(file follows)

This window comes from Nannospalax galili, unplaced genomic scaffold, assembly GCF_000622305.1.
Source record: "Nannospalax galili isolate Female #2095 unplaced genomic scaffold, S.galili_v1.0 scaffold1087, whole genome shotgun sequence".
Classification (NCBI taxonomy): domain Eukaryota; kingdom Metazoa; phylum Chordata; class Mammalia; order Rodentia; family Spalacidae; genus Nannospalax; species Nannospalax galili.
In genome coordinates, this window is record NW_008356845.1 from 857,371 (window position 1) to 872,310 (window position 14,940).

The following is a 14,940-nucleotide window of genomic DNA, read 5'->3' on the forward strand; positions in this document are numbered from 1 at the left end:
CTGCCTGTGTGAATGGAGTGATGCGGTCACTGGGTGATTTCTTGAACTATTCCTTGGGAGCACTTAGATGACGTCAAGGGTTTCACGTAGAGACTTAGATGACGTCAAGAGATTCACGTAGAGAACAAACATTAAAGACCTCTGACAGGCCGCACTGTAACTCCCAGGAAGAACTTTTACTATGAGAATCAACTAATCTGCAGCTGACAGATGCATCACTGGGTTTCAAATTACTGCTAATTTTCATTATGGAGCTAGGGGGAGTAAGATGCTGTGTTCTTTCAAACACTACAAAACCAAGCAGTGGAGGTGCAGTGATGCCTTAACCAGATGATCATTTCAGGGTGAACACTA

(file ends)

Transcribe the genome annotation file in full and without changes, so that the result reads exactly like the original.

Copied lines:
This window comes from Nannospalax galili, unplaced genomic scaffold, assembly GCF_000622305.1.
Source record: "Nannospalax galili isolate Female #2095 unplaced genomic scaffold, S.galili_v1.0 scaffold1087, whole genome shotgun sequence".
Classification (NCBI taxonomy): domain Eukaryota; kingdom Metazoa; phylum Chordata; class Mammalia; order Rodentia; family Spalacidae; genus Nannospalax; species Nannospalax galili.
In genome coordinates, this window is record NW_008356845.1 from 857,371 (window position 1) to 872,310 (window position 14,940).

The following is a 14,940-nucleotide window of genomic DNA, read 5'->3' on the forward strand; positions in this document are numbered from 1 at the left end:
CTGCCTGTGTGAATGGAGTGATGCGGTCACTGGGTGATTTCTTGAACTATTCCTTGGGAGCACTTAGATGACGTCAAGGGTTTCACGTAGAGACTTAGATGACGTCAAGAGATTCACGTAGAGAACAAACATTAAAGACCTCTGACAGGCCGCACTGTAACTCCCAGGAAGAACTTTTACTATGAGAATCAACTAATCTGCAGCTGACAGATGCATCACTGGGTTTCAAATTACTGCTAATTTTCATTATGGAGCTAGGGGGAGTAAGATGCTGTGTTCTTTCAAACACTACAAAACCAAGCAGTGGAGGTGCAGTGATGCCTTAACCAGATGATCATTTCAGGGTGAACACTA